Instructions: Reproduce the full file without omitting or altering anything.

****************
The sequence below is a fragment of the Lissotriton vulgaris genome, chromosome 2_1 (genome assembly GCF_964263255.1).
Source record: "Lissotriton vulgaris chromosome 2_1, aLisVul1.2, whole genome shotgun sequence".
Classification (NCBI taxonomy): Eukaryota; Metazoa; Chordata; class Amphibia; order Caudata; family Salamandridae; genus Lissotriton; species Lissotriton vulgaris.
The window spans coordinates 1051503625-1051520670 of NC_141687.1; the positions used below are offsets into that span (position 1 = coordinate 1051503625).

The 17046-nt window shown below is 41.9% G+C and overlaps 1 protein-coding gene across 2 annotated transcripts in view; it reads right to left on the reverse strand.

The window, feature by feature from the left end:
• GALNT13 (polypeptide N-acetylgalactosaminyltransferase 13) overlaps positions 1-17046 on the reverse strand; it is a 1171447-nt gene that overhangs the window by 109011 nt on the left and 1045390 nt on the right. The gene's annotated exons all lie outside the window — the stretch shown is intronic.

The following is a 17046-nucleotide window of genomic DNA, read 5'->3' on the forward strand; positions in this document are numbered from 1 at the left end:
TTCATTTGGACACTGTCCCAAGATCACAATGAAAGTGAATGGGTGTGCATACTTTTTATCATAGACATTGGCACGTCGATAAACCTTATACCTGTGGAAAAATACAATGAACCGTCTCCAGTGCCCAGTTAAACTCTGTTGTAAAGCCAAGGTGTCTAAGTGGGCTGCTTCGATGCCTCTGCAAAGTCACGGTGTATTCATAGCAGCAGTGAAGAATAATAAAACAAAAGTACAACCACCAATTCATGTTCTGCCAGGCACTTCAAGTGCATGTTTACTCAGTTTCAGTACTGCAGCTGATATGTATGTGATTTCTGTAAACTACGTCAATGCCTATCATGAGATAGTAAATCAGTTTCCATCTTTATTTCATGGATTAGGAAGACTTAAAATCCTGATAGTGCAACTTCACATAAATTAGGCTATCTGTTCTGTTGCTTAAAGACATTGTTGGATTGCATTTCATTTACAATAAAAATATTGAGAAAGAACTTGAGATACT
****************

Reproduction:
The sequence below is a fragment of the Lissotriton vulgaris genome, chromosome 2_1 (genome assembly GCF_964263255.1).
Source record: "Lissotriton vulgaris chromosome 2_1, aLisVul1.2, whole genome shotgun sequence".
Classification (NCBI taxonomy): Eukaryota; Metazoa; Chordata; class Amphibia; order Caudata; family Salamandridae; genus Lissotriton; species Lissotriton vulgaris.
The window spans coordinates 1051503625-1051520670 of NC_141687.1; the positions used below are offsets into that span (position 1 = coordinate 1051503625).

The 17046-nt window shown below is 41.9% G+C and overlaps 1 protein-coding gene across 2 annotated transcripts in view; it reads right to left on the reverse strand.

The window, feature by feature from the left end:
• GALNT13 (polypeptide N-acetylgalactosaminyltransferase 13) overlaps positions 1-17046 on the reverse strand; it is a 1171447-nt gene that overhangs the window by 109011 nt on the left and 1045390 nt on the right. The gene's annotated exons all lie outside the window — the stretch shown is intronic.

The following is a 17046-nucleotide window of genomic DNA, read 5'->3' on the forward strand; positions in this document are numbered from 1 at the left end:
TTCATTTGGACACTGTCCCAAGATCACAATGAAAGTGAATGGGTGTGCATACTTTTTATCATAGACATTGGCACGTCGATAAACCTTATACCTGTGGAAAAATACAATGAACCGTCTCCAGTGCCCAGTTAAACTCTGTTGTAAAGCCAAGGTGTCTAAGTGGGCTGCTTCGATGCCTCTGCAAAGTCACGGTGTATTCATAGCAGCAGTGAAGAATAATAAAACAAAAGTACAACCACCAATTCATGTTCTGCCAGGCACTTCAAGTGCATGTTTACTCAGTTTCAGTACTGCAGCTGATATGTATGTGATTTCTGTAAACTACGTCAATGCCTATCATGAGATAGTAAATCAGTTTCCATCTTTATTTCATGGATTAGGAAGACTTAAAATCCTGATAGTGCAACTTCACATAAATTAGGCTATCTGTTCTGTTGCTTAAAGACATTGTTGGATTGCATTTCATTTACAATAAAAATATTGAGAAAGAACTTGAGATACT